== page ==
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Seven people treated after toxic gas drama at Sandbanks Hotel
A HOTEL was evacuated and seven people treated by paramedics after a toxic gas incident in Poole on Friday morning.
The four-star Sandbanks Hotel on Banks Road was locked down for several hours followed the discovery of noxious chlorine gas around 10.45am.
A male member of staff who discovered the problem in the pool treatment room was overcome by the fumes, and six others in the vicinity, both staff and guests, also received medical attention.
Some 50 people were evacuated from the 108-room hotel, and police put a 60m cordon in place while specialist hazardous materials firefighters using gas tight suits and breathing apparatus worked to make the building safe. The beach and the road around the hotel were also cordoned off for a time.
Three engines and several support vehicles as well as some 20 firefighers dealt with the incident. Paramedics were also at the scene to treat those suffering nausea and disorientation as a result of inhaling the fumes.
Hazmat officer Richard Jones told the Echo at the scene that two chemicals – sodium hypochlorite and sodium bisulphate – had mixed together creating a small amount of the potentially harmful chlorine gas.
He said: “Chorine is a toxic gas which is heavier than air so it stays low but obviously, if you inhale it, it is toxic to you.
“The gentleman who opened the door and first smelled it was obviously was feeling the effects of it and was treated by the ambulance service, and some other people in the vicinity reported feeling the effects a little bit – nausea, disorientation – but they were all treated by the ambulance service at the scene.”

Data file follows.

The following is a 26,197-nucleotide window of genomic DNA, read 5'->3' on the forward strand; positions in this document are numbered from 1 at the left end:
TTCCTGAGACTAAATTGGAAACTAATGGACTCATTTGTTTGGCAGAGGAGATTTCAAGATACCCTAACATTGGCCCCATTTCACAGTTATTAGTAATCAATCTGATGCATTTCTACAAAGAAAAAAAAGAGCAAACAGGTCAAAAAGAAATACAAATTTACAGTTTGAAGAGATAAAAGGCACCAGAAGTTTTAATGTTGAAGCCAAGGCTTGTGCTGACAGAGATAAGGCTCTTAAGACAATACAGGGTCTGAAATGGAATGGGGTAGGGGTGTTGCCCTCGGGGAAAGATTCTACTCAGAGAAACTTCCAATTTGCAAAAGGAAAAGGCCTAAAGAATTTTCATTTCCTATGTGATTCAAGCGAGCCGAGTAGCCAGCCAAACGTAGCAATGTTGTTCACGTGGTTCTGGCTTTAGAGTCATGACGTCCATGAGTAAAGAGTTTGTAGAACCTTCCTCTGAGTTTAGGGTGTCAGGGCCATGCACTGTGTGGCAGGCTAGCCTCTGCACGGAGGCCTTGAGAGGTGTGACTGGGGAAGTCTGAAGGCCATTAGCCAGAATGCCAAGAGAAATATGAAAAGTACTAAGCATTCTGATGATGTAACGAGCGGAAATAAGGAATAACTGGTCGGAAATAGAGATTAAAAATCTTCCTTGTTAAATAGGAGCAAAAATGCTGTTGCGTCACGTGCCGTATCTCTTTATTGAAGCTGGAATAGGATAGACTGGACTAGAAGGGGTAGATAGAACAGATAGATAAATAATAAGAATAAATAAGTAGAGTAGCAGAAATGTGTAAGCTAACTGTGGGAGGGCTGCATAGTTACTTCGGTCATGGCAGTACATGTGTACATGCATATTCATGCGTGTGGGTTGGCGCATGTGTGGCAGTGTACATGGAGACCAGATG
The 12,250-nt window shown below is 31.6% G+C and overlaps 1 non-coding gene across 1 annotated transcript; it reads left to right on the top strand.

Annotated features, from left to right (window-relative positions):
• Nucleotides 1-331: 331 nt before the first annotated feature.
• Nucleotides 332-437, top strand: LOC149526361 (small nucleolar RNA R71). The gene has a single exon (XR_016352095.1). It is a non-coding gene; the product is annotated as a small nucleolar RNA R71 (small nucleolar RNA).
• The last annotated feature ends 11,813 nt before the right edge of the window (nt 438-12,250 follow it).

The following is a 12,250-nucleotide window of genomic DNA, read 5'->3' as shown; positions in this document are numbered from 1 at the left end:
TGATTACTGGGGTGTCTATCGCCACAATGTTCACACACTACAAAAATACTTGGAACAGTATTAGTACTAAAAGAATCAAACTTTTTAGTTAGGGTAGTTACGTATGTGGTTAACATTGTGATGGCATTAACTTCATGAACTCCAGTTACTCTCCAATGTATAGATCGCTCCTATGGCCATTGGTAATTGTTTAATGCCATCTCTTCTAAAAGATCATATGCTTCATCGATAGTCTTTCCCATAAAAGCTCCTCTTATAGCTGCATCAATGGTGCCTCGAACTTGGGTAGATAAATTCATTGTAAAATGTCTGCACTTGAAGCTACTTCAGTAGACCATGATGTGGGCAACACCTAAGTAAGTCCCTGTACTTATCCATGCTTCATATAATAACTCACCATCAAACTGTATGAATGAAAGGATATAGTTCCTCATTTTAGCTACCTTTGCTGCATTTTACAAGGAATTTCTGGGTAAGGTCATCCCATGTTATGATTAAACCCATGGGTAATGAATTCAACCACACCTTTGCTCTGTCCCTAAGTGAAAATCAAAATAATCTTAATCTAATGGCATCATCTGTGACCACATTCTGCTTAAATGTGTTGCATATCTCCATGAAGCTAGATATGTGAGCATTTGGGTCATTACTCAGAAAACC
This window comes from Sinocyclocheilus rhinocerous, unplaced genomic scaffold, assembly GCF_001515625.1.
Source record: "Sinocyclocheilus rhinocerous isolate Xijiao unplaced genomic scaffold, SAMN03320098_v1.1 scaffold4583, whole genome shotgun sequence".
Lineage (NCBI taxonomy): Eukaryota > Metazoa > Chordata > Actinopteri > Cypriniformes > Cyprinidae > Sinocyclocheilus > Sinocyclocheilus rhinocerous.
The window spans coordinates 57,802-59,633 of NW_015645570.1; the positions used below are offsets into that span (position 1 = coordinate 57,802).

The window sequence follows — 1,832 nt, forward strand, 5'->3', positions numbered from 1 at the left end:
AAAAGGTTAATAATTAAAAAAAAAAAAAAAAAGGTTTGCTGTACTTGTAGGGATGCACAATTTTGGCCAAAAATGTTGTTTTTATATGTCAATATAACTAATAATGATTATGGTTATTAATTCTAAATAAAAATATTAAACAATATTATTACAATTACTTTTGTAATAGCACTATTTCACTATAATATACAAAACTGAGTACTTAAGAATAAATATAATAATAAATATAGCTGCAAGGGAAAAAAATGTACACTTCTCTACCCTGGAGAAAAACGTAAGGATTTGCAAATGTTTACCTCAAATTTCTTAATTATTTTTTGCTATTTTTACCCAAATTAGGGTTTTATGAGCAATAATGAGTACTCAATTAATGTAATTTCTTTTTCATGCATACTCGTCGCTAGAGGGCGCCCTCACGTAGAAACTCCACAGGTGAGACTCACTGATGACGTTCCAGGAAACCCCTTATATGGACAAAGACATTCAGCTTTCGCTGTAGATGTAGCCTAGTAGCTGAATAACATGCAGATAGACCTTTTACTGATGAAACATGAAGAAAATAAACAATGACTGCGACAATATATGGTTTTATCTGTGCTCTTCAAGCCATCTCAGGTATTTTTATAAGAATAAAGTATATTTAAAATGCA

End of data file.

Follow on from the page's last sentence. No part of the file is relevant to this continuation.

He added: “We entered the building and made it safe by isolating the two chemicals and ventilating. The beach side of the hotel was evacuated and cordoned off by police to allow us to ventilate.”
He added that as the heavy chlorine gas was found in the basement it was unlikely to have spread to the upper floors.
FJB hotels group operations manager Martin Taylor said: “As soon as we discovered that something was not right the alarm was sounded and there was a full evacuation. At this moment we don’t have a lot of guests – maybe 30 guests in total overnight.”
The hotel was declared safe and reopened to staff and guests shortly before 1.20pm.
The hazards of chlorine
At room temperature, chlorine is a gas. It has a yellow-green color, and a pungent, irritating odor similar to bleach.
When it enters the body through breathing, swallowing or skin contact it reacts with water, producing acids which are corrosive and damaging.
Affects can include difficulty breathing, throat pain, nausea, headaches and eye and skin irritation.
The acids are corrosive and damage cells in the body on contact.
What are the immediate health effects of chlorine exposure?
Most harmful chlorine exposures are the result of inhalation.
Health effects typically begin within seconds to minutes. Following chlorine exposure, the most common symptoms are:
- Airway irritation
- Difficulty breathing
- Sore throat
- Chest tightness
- Eye irritation
- Skin irritation
The severity of health effects depend upon the route of exposure, the dose and the duration of exposure to chlorine.
Breathing high levels of chlorine causes fluid build-up in the lungs, a condition known as pulmonary edema.
The development of pulmonary edema may be delayed for several hours after exposure to chlorine.
Contact with compressed liquid chlorine may cause frostbite of the skin and eyes.